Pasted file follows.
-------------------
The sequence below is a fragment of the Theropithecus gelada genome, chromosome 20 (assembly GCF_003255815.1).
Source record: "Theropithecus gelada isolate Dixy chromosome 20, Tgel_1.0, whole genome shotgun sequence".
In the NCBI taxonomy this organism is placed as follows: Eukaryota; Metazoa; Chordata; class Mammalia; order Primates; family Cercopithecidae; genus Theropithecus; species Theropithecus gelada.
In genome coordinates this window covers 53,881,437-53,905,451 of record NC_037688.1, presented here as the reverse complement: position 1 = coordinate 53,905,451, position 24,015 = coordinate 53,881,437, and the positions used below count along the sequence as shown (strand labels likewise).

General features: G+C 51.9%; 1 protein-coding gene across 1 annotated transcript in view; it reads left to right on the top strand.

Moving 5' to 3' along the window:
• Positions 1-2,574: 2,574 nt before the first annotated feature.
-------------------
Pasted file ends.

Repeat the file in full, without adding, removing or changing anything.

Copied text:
The sequence below is a fragment of the Theropithecus gelada genome, chromosome 20 (assembly GCF_003255815.1).
Source record: "Theropithecus gelada isolate Dixy chromosome 20, Tgel_1.0, whole genome shotgun sequence".
In the NCBI taxonomy this organism is placed as follows: Eukaryota; Metazoa; Chordata; class Mammalia; order Primates; family Cercopithecidae; genus Theropithecus; species Theropithecus gelada.
In genome coordinates this window covers 53,881,437-53,905,451 of record NC_037688.1, presented here as the reverse complement: position 1 = coordinate 53,905,451, position 24,015 = coordinate 53,881,437, and the positions used below count along the sequence as shown (strand labels likewise).

General features: G+C 51.9%; 1 protein-coding gene across 1 annotated transcript in view; it reads left to right on the top strand.

Moving 5' to 3' along the window:
• Positions 1-2,574: 2,574 nt before the first annotated feature.